This Women's Month, we chatted to Sam Gqomo, founding director of the Womandla Foundation, who shared with us more about the work that she does through the foundation and its impact so far, as well its third Women in STEAM Awards.
Sam Gqomo, founding director of the Womandla Foundation
The Womandla Foundation is a non-profit organisation that aims to bridge the gender gap in Africa through women empowerment.
Tell us a bit about yourself and your background.
I am a marketing communications and PR specialist by trade and run a PR and comms consultancy. I'm also the founder of the Womandla Foundation. I have recently been appointed as a global Youth Giving Summit ambassador representing South Africa, connecting with do-gooders around the world.
What does a typical workday look like for you?
Absolutely crazy! I wake up at 7am and do my devotions, get ready for work and get cracking on the admin between 8am-9am. Thereafter, I get to work, and this can look like meetings, follow-ups, doing the comms work and managing my team. I also attend many networking and fundraising events.
Share with us more about the work that you do through the Womandla Foundation.
Womandla Foundation is a non-profit company which seeks to bridge the gender gap by upskilling and training African women so they can further their own economic development and make bigger contributions to society. We are committed to providing sustainable, relevant programmes in all spheres within technology, media, skills development, mentorship, and every sector aimed to empower young girls to live out their destiny.
We operate with three key focus areas/pillars namely: entrepreneurship and development (E&D), mentorship and STEAM (science, technology, engineering, arts, mathematics).
E&D is where we encourage involvement in entrepreneurial activity from a young age, create opportunities and platforms of engagement with female role models in the field for learning and sharing, and drive females towards entrepreneurship through business masterclasses to spur job creation.
Mentorship is where we give young learners in Langa township our hand to hold through their educational journey to realise their full potential.
Lastly, we have STEAM. This pillar recognises the global movement that STEM is not mutually exclusive to arts. Through our STEAM committee, we have hosted coding workshops and career guidance events, and profiled dynamic young women in STEAM in the online series The STEAM Room and Womandla Women in STEM Awards, recognising local women trailblazing STEM fields.
What has been the measureable impact of the foundation so far?
Our partnerships with other organisations have allowed for 20 women in Africa to receive bursaries through Mancosa to study any of their 21st Century Skills courses. With FEMNet and the Cape Town V&A Waterfront, we have raised global awareness on the plight of women in South Africa who cannot afford sanitary products. We hosted two educational campaigns with them and managed to collect sanitary products for 1,000 girls.
We’ve held career expos at two schools in Langa, Cape Town which exposed over 3,000 learners to various careers and funding opportunities like NSFAS.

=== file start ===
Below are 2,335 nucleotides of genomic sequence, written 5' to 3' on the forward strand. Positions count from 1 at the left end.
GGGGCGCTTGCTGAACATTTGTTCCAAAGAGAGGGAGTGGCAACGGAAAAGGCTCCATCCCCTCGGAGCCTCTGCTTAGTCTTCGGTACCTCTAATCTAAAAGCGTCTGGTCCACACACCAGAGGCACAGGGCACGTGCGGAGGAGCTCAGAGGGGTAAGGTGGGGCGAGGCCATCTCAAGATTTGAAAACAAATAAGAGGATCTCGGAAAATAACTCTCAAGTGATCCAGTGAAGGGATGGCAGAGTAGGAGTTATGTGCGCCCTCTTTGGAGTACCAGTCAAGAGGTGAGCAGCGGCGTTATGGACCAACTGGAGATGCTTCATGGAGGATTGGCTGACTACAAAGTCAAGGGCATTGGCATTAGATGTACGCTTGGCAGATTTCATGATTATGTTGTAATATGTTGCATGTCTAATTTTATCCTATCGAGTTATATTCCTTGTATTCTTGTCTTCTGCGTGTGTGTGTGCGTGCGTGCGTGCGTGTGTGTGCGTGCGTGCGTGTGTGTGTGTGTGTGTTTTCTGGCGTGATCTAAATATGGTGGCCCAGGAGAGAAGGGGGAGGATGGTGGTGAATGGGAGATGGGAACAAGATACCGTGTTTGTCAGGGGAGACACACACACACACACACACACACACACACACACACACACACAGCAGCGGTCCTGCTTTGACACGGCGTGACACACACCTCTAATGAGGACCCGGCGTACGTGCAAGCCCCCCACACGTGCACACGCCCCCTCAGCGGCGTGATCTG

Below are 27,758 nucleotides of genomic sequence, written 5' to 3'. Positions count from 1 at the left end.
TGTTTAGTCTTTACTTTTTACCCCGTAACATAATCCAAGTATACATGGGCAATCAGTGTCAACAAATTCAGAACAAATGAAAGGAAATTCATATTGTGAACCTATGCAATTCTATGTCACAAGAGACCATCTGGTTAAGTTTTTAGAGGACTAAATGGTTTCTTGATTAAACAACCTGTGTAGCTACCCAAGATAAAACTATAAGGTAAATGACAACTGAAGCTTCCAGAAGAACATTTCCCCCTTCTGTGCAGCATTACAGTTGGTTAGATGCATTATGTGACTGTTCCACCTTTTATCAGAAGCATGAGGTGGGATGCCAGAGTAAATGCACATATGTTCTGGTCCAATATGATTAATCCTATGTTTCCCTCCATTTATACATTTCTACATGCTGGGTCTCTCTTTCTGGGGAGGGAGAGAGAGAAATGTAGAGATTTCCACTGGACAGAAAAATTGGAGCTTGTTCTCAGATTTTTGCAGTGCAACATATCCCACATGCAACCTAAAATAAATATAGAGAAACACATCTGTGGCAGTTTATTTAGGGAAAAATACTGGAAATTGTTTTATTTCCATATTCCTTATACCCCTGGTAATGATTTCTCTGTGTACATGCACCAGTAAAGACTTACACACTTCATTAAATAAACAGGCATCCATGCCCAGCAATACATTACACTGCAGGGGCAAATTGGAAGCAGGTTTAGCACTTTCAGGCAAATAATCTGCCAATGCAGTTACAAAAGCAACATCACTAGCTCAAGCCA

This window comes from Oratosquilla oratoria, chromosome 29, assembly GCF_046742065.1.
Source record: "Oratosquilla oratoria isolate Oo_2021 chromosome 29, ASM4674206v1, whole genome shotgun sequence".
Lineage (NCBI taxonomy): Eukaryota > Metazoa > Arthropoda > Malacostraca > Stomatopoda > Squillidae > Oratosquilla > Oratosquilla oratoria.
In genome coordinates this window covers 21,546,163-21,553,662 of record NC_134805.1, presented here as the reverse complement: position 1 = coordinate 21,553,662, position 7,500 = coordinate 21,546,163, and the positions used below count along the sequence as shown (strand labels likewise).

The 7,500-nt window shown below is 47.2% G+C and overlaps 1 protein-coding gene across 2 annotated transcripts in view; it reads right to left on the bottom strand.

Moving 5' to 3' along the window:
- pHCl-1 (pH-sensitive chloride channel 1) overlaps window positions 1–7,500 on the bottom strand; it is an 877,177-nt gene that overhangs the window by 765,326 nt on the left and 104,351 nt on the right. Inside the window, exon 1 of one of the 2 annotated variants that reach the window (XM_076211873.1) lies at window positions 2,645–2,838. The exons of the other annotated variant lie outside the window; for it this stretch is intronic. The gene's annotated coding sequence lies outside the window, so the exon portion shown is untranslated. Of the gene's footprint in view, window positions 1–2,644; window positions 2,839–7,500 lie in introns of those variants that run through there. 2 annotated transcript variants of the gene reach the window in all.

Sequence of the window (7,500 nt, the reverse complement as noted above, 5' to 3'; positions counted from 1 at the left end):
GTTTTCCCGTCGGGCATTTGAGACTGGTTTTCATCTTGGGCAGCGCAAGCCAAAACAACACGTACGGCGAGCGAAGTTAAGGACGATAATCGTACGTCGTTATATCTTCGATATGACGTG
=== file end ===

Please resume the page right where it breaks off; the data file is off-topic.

The foundation is running its third Women in STEAM Awards this year. Why is this particular cause so important to you?
Women make up only 28% of the workforce in science, technology, engineering, and maths (STEM), and men vastly outnumber women majoring in most STEM fields. The gender gaps are particularly high in some of the fastest-growing and highest-paid jobs of the future, like computer science and engineering.
Giving women equal opportunities to pursue — and thrive in — STEM careers helps narrow the gender pay gap, enhances women’s economic security, ensures a diverse and talented STEM workforce and prevents biases in these fields and the products and services they produce. We are intentional about celebrating the unsung African women and role models in these fields who are changing the narrative.
As a thought leader, what do you see as the major challenges and opportunities ahead for women in STEAM?
In our context, the greatest challenges are the unavailability of maths and science teachers in schools. This discourages students and has them choosing subjects that are available to them. Apartheid had also limited previous generations of women and Black people to enter STEM fields, and so a lack of role models also challenges this. However, things are changing and progressing with access to internet which opens a whole new world, narrative and allure to women in STEM-related fields.
This kind of exposure enables more young girls to take a keen interest in participating in extra-curricular activities in STEM, look for funding opportunities to study further and have positive role models to interact with and get mentored by.
Where do you believe does the value lie in diversity and inclusivity, particularly in terms of female representation?
Breaking the biases and traditional roles is important to how the world develops. The participation of women will strengthen the economy, develop nations and give women and girls a sense of purpose beyond what has been historically prescribed.
Who have been some of the inspirational female role models in your life?
Phew! Quite a few from everyday entrepreneurs and changemakers but, more specifically, the likes of Oprah Winfrey and Dr Cindy Trimm.
Do you have any pearls of wisdom to share this Women's Month or words of encouragement?
Fortune favours the bold, and I encourage women to be bold about what sets their souls on fire and wish for them to pursue their God-given destinies against all odds! True fortune is receiving the wealth of love, recognition, and celebration of living out your purpose and positively impacting others.